See also

Wood of the Whispering
Theatre decor by Reginald Gray for The Wood of the Whispering by M. J. Molloy

References

  1. ^ "Training as a Theatre Designer". Central School of Speech and Drama, University of London article.

Further reading

  • Making the Scene: A History of Stage Design and Technology in Europe and the United States by Oscar G. Brockett, Margaret Mitchell, and Linda Hardberger (Tobin Theatre Arts Fund, distributed by University of Texas Press; 2010) 365 pages; traces the history of scene design since the ancient Greeks.
  • Designing and Painting for the Theater by Lynn Pecktal. (McGraw-Hill, 1995 - Performing Arts - 601 pages) Detailing production design for theater, opera, and ballet, Designing and Drawing for the Theater is a foundational text that provides a professional picture and encyclopedic reference of the design process. Well illustrated with detailed lined drawings and photographs, the book conveys the beauty and craft of scenic and production design.

External links

  • Prague Quadrennial of Performance Design and Space - the largest scenography event in the world - presenting contemporary work in a variety of performance design disciplines and genres - costume, stage, light, sound design, and theatre architecture for dance, opera, drama, site specific, multi-media performances, and performance art, etc., Prague, CZ
  • What is Scenography Article illustrating the differences between US and European theatre design practices.

Special:WhatLinksHere/Julia Anastasopoulos

Bob Crowley

Bob Crowley (born 1952) is a theatre designer (scenic and costume), and theatre director.

Bobbinet

The Bobbinet machine is a plain-net lacemaking machine invented and patented by John Heathcoat in 1808 (patent no. 3151), and with a slight modification it was patented again in 1809 (patent no. 3216). This machine was known as the Old Loughborough. Heathcoat continued to improve his machine. There were many breaches of his patent. The 'Circular' was an improvement, designed in 1824, by William Morley (patent no.4921). As it gained ascendency, its distinctive name was dropped; it became the bobbinet and Heathcoats machíne the Old Loughborough.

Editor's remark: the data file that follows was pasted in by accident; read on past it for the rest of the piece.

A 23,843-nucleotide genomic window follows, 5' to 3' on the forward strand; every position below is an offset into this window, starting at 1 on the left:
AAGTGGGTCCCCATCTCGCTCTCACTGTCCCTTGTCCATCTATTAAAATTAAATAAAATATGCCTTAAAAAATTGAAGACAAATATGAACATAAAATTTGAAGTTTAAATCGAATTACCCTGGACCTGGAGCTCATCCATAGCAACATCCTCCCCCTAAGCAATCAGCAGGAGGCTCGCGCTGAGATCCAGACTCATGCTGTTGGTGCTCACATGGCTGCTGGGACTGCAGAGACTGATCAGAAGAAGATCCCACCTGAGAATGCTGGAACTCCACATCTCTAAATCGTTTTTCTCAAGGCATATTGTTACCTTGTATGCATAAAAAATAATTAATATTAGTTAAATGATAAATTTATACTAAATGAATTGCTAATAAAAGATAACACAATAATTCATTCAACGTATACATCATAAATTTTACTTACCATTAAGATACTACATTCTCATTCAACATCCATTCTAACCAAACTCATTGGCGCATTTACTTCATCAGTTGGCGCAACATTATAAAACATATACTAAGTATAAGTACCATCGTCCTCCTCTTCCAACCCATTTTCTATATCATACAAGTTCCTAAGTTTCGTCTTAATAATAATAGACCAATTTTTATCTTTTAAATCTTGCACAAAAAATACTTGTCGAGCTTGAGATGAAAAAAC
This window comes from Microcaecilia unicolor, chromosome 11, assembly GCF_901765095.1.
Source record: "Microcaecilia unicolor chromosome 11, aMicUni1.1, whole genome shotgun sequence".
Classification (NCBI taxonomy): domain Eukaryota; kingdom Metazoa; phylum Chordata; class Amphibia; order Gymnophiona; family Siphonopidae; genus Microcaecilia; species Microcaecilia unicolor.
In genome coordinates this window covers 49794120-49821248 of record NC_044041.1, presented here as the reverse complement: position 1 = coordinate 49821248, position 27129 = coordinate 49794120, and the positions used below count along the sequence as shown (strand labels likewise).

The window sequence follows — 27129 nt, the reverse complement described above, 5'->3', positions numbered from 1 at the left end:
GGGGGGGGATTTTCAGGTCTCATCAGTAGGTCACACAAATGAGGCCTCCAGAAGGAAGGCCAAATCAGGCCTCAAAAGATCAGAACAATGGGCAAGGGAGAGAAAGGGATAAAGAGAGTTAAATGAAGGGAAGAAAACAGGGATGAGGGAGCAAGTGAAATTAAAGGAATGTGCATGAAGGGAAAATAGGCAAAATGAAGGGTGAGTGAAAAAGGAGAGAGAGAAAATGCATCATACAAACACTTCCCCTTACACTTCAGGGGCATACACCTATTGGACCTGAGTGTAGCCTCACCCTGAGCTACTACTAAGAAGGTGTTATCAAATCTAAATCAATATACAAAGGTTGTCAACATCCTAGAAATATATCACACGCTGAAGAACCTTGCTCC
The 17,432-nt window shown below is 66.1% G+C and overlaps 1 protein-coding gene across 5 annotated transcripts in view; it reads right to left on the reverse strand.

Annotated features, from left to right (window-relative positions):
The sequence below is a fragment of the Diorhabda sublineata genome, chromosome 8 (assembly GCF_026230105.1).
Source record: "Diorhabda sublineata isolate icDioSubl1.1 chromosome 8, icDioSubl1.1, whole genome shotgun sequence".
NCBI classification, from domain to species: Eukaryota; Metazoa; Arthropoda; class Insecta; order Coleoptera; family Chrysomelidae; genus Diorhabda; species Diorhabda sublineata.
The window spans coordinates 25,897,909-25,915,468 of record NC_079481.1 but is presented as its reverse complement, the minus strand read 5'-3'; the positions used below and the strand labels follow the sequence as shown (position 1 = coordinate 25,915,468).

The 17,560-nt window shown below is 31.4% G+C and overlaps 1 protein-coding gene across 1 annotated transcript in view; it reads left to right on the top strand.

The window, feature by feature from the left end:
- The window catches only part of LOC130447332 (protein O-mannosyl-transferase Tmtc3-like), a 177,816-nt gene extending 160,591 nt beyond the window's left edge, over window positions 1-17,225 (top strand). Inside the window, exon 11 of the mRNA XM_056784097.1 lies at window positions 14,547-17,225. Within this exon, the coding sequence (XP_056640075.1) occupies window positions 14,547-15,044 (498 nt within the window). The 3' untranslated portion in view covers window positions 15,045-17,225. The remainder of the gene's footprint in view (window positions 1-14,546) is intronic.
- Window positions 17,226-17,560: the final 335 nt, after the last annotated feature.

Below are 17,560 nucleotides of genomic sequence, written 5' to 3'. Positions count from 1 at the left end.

David Zinn

David Zinn is a costume and scenic designer based in New York City. He has been nominated seven times for the Tony Award for both his costume designs and scenic designs, winning one Best Scenic Design for a Play award for The Humans and one Best Scenic Design in a Musical award for Spongebob Squarepants . He has over 80 Off-Broadway credits in his lifetime.

Drama Desk Award for Outstanding Scenic Design of a Musical

The Drama Desk Award for Outstanding Scenic Design of a Musical was an annual award presented by Drama Desk in recognition of achievements in the theatre among Broadway, Off Broadway and Off-Off Broadway productions. The award was originally created in the 1996 ceremony, when the Drama Desk Award for Outstanding Set Design was separated into two categories, for plays and musicals. The award was retired after the 2009 ceremony, before being revived once again in the 2016 ceremony.

† - indicates the performance also won the Tony Award

‡ - indicates the performance was nominated but did not win the Tony Award

Drama Desk Award for Outstanding Scenic Design of a Play

The Drama Desk Award for Outstanding Scenic Design of a Play was an annual award presented by Drama Desk in recognition of achievements in the theatre among Broadway, Off Broadway and Off-Off Broadway productions. The award was originally created in the 1996 ceremony, when the Drama Desk Award for Outstanding Set Design was separated into two categories, for plays and musicals. The award was retired after the 2009 ceremony, but was later revived in the 2016 ceremony.

† - indicates the performance won the Tony Award